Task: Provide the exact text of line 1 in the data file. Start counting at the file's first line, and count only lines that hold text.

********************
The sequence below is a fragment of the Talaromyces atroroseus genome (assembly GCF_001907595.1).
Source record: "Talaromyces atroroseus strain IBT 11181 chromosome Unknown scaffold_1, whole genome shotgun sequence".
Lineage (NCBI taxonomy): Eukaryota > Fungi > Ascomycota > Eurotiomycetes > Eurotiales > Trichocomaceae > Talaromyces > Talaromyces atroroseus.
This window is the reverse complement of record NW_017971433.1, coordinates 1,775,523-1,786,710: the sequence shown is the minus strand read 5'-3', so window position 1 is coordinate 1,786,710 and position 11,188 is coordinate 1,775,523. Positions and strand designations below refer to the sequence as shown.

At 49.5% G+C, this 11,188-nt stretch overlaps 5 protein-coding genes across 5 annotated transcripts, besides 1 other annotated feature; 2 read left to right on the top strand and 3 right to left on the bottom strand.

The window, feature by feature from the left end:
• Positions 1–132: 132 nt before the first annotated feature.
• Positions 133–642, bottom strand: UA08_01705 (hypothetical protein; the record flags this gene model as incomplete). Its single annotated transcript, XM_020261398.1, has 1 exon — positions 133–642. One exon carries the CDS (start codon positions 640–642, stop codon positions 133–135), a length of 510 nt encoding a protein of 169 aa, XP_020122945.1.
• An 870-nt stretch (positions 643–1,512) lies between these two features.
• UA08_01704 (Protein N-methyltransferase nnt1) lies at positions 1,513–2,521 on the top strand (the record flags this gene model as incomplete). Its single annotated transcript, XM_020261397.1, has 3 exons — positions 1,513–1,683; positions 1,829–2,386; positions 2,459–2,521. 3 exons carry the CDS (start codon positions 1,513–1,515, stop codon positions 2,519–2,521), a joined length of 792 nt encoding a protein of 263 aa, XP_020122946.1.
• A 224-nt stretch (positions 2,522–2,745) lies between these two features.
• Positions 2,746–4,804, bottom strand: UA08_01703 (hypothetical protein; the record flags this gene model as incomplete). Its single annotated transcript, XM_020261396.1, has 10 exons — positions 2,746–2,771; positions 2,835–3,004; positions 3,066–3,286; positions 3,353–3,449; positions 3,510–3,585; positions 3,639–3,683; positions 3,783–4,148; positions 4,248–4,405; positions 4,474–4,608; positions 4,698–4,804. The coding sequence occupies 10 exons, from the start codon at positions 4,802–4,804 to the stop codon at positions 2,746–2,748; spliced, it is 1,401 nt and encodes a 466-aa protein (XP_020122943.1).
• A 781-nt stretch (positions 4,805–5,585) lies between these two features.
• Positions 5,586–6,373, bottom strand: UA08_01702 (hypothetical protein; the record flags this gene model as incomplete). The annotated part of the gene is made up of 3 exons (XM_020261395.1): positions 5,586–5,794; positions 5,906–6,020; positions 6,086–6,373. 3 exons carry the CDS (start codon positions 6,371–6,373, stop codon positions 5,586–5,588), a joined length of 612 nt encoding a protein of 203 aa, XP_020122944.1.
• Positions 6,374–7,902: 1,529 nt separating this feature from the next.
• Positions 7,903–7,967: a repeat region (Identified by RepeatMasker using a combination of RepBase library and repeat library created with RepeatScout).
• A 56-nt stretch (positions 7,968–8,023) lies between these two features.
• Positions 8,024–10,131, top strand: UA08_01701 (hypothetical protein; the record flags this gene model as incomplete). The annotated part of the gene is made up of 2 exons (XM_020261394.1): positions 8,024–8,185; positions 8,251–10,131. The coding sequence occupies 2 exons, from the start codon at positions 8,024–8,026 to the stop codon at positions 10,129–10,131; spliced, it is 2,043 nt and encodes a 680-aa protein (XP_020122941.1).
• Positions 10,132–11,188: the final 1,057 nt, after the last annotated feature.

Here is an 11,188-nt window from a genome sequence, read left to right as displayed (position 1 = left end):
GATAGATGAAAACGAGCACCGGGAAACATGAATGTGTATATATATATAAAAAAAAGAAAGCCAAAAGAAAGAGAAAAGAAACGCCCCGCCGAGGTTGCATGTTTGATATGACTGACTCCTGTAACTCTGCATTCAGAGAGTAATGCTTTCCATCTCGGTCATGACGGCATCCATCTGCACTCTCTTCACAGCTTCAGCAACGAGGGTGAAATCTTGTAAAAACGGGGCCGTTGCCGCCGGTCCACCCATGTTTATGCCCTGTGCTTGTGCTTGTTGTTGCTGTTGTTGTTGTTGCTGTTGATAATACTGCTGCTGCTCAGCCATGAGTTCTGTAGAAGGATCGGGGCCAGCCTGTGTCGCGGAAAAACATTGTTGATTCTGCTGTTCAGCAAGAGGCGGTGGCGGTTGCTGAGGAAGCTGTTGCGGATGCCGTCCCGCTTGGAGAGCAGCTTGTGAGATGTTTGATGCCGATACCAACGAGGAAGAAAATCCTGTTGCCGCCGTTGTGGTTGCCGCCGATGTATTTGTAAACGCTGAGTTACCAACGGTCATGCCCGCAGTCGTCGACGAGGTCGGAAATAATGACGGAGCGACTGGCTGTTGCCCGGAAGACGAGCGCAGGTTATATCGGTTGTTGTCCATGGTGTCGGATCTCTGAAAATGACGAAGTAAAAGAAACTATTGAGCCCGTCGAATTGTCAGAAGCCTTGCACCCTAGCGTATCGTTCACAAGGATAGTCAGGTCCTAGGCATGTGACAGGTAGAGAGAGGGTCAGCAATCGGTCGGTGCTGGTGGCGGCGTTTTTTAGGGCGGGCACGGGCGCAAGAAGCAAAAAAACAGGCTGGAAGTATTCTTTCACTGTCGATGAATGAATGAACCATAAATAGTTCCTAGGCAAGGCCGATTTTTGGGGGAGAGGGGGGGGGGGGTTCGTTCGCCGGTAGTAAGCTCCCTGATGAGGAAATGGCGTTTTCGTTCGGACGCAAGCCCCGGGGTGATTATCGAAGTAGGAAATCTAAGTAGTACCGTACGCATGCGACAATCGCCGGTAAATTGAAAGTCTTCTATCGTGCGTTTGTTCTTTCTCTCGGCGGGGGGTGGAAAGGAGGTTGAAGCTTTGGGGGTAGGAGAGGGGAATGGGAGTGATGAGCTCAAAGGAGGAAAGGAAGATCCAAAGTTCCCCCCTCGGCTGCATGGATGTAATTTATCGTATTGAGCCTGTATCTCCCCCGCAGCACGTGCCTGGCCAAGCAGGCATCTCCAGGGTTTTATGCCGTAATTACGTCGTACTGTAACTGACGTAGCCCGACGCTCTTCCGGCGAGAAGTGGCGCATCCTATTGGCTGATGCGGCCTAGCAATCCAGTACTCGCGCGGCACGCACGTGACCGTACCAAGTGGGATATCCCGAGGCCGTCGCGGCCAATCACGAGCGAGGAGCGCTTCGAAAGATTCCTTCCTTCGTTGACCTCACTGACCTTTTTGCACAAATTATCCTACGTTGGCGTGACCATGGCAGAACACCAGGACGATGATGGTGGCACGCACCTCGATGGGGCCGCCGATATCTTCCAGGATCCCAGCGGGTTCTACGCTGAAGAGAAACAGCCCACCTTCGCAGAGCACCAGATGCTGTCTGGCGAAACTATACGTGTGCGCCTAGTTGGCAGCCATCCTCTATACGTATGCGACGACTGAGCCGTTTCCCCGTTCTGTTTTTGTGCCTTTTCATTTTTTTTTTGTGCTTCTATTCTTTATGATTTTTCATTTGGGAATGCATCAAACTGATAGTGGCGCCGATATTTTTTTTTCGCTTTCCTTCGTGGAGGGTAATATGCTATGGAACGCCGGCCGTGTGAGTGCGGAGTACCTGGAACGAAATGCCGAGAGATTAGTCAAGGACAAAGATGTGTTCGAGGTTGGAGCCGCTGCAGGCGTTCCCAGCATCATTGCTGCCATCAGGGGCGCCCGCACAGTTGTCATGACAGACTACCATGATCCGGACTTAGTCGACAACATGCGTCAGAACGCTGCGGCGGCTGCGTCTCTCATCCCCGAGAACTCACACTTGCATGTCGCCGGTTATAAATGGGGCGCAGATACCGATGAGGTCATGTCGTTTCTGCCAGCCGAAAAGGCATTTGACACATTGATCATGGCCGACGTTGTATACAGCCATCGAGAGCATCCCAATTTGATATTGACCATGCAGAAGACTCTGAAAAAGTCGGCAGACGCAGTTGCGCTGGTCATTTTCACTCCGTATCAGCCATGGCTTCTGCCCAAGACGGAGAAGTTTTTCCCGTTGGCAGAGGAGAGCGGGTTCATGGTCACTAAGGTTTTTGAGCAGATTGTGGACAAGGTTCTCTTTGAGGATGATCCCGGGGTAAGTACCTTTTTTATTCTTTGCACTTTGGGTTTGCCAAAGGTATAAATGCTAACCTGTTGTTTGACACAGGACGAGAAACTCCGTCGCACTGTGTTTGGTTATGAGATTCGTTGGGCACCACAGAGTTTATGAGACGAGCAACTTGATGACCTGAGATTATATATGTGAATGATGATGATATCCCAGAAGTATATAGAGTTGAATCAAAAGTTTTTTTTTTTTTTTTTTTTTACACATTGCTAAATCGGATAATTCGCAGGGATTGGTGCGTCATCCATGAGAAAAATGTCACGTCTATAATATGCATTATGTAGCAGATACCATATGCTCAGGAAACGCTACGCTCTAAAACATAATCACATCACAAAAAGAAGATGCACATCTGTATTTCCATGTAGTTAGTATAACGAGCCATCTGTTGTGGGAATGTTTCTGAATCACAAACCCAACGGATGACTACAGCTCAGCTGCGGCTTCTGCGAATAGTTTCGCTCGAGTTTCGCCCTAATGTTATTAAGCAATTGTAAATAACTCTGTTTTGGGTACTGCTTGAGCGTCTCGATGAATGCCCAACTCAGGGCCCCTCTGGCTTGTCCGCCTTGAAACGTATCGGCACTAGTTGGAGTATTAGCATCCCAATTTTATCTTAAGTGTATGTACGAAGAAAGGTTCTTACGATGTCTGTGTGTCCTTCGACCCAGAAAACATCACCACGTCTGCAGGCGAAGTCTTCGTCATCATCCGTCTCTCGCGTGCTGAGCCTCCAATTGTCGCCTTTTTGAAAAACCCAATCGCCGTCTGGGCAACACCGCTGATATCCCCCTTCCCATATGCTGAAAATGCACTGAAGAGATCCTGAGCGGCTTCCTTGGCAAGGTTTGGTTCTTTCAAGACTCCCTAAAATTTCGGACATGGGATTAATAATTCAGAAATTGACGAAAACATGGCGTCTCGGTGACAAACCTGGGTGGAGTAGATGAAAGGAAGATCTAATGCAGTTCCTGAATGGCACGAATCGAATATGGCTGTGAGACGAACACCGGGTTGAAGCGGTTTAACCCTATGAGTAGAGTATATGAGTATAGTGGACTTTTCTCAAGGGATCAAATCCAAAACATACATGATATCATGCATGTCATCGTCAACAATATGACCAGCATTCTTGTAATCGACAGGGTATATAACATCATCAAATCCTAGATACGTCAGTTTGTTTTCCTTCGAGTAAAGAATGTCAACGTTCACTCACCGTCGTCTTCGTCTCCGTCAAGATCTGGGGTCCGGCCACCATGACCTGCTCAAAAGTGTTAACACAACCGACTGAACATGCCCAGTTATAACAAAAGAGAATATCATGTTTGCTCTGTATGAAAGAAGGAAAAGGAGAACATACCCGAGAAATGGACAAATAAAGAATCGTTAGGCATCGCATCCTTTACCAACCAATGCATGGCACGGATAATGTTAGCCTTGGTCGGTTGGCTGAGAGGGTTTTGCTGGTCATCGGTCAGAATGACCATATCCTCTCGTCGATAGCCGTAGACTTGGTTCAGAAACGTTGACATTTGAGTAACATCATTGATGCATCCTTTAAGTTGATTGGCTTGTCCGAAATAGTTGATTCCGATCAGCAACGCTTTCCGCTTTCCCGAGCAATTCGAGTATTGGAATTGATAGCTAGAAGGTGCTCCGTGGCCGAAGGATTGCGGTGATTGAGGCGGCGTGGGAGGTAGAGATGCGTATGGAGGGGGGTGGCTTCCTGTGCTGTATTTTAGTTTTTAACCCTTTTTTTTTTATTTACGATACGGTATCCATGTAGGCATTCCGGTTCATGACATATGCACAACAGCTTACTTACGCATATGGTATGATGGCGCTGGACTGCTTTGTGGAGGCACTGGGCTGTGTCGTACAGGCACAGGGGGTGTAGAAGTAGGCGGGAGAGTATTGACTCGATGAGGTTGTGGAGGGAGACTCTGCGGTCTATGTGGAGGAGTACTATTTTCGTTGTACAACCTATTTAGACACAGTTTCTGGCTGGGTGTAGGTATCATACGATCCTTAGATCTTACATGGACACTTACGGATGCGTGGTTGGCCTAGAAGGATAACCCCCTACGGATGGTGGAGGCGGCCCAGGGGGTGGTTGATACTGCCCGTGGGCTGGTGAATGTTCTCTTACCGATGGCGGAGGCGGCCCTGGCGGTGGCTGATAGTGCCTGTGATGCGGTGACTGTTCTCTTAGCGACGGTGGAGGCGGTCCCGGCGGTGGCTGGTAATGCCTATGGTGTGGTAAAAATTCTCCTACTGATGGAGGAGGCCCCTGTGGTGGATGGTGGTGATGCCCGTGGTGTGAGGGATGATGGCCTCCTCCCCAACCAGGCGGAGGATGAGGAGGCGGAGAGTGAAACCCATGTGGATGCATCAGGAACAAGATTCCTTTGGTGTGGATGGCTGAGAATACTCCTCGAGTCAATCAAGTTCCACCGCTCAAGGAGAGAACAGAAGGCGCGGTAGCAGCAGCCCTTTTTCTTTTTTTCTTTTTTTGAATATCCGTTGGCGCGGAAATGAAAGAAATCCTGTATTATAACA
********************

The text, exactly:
The sequence below is a fragment of the Talaromyces atroroseus genome (assembly GCF_001907595.1).